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3880 still worth it?
  
 
RKnecht
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p.1 #1 · p.1 #1 · 3880 still worth it?


I've seen a few of these pop up used and have been wondering if they are still worth buying. To be honest, the price of ink refills has scared me off.


Aug 30, 2017 at 01:06 PM
chez
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p.1 #2 · p.1 #2 · 3880 still worth it?


I have one that I use for B&W and love it. Very good at not needing much maintenance.

If you cannot afford the ink...then printing is not for you. You'd be better going to Costco for your printing. For me, printing is the last step in my photography. I've spent upwards of $10,000 on gear, countless dollars traveling to take photos and less than a dollar of ink per print is not going to stop me from completing my visions.



Aug 30, 2017 at 03:25 PM
OntheRez
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p.1 #3 · p.1 #3 · 3880 still worth it?


RKnecht wrote:
I've seen a few of these pop up used and have been wondering if they are still worth buying. To be honest, the price of ink refills has scared me off.


I'm still using a 3880 probably weekly. Running its utilities (like nozzle check) occasionally keep it in tip top shape. I can't really beat it for price/performance.

As for ink, I've been using Jon Cone's inks for several years. inkjet.mall You have to buy new carts once, but from then on it's just ink. The price/benefit is excellent. Far cheaper than Epson's and more ink. I think the color is better than the official carts. Also, you aren't dumping more stuff in the landfill. (Every little bit helps.)

My highest recommendation - for what that's worth.

Robert



Aug 30, 2017 at 03:49 PM
veroman
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p.1 #4 · p.1 #4 · 3880 still worth it?


RKnecht wrote:
I've seen a few of these pop up used and have been wondering if they are still worth buying. To be honest, the price of ink refills has scared me off.


Ink refills are going to be costly no matter which printer you buy if you purchase OEM inks. If you purchase a refill system from a third party, such as Inkjet Mall, your cost will go down, but your printer warranty, if any, will be voided.

I went the 3rd party route several years ago (NOT Inkjet Mall) but was not at all happy with the results, which were dramatically different than when printing with Epson inks. I also experienced clogging and spattering issues that I'd not experienced before.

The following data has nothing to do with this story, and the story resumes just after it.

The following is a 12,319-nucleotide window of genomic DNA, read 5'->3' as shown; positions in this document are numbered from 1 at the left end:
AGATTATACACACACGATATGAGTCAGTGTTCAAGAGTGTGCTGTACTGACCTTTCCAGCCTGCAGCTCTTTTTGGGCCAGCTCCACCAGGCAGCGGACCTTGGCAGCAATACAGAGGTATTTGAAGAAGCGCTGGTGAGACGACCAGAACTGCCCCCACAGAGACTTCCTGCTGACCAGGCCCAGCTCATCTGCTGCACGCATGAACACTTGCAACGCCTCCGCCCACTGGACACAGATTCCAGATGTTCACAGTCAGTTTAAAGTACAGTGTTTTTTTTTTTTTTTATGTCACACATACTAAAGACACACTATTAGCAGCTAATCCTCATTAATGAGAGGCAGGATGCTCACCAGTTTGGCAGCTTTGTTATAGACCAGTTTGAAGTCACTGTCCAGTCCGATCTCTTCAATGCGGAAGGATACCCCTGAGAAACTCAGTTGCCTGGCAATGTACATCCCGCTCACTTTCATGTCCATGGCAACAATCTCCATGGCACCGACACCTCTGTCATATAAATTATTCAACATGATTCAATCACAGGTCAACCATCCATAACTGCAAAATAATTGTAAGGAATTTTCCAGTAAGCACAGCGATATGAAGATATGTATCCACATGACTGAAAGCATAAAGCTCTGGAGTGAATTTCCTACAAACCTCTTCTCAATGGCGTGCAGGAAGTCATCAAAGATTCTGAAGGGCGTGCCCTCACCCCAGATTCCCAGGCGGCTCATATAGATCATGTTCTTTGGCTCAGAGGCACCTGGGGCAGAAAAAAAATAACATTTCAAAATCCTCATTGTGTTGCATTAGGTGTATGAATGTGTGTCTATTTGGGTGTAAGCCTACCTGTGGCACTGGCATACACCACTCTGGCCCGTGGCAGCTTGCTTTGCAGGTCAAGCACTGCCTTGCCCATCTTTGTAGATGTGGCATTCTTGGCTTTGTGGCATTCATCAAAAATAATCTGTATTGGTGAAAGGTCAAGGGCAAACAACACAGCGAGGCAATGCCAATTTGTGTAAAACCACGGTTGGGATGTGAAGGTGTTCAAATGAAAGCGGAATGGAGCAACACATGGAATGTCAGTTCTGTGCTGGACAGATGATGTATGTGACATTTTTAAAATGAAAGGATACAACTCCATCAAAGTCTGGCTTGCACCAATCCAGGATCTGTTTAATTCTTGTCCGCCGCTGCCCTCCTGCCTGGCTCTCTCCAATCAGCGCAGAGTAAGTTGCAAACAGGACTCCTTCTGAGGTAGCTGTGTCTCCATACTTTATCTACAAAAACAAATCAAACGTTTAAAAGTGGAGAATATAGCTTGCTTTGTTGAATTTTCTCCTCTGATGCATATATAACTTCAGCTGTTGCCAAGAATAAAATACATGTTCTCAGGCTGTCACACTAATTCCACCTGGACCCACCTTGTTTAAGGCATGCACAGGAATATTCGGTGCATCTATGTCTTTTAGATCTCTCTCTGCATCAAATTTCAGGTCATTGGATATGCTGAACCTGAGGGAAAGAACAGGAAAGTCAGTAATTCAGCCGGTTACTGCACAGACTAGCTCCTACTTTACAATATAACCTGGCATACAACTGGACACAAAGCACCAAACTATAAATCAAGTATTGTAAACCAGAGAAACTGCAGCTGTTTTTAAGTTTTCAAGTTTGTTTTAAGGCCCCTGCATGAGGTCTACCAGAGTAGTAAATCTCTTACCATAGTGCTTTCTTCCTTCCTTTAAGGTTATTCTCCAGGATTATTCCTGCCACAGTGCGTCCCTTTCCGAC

But back to your question: I've owned the Epson 4000, 3800 and 3880 and now use the P800. I think the P800 is the better printer compared to the 3880. Colors are better, printing is faster and ink usage is more efficient. It's quieter, too.

Like another poster here, printing is a major part of my photography process. I take the printing seriously to make sure I've printed exactly what I believe I've captured so that others can see it, too. Yes, printing is costly. The printers are costly, the inks are costly and top-notch paper is VERY costly. But the cost PER PRINT is almost negligible given the results.

I've never printed via Costco, and I tend to doubt they can match my own standards. That said, I will someday have to give them a try to see why so many rave about them!

- Steve



Aug 30, 2017 at 04:14 PM
rdeloe
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p.1 #5 · p.1 #5 · 3880 still worth it?


A good Epson 3880 is definitely worth it if you can get it in good working order. My usual advice to people is buy it only if you can watch the person making a clean nozzle check in front of you.

I like this printer so much that I bought a used second one and put it into storage!

One nice "feature" of the 3880 in comparison to the P800 is you can refill easily. If you won't refill then this is a non-issue. But if you do and you have a P800 know that Epson in North America has locked down the carts. 3880 refill carts are readily available because you can refill them endlessly (but you need a set of original Epson chips to run the carts).

I use mine exclusively for monochrome printing using Paul Roark's Eboni Variable Tone inkset (same idea as Piezography, but open source). I mix my own inks and can split tone for neutral-cool to warm tones in the same print. The price per print is extremely low because the ink is dirt cheap (I mix it myself from relatively inexpensive ingredients using Paul's formulation).




Aug 30, 2017 at 05:13 PM
RKnecht
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p.1 #6 · p.1 #6 · 3880 still worth it?


Thanks guys, what about the R3000? BTW, Bay Photo does all my printing now and I am very satisfied with them. It's just that I have always wanted to try printing myself.


Aug 30, 2017 at 07:14 PM
 

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chez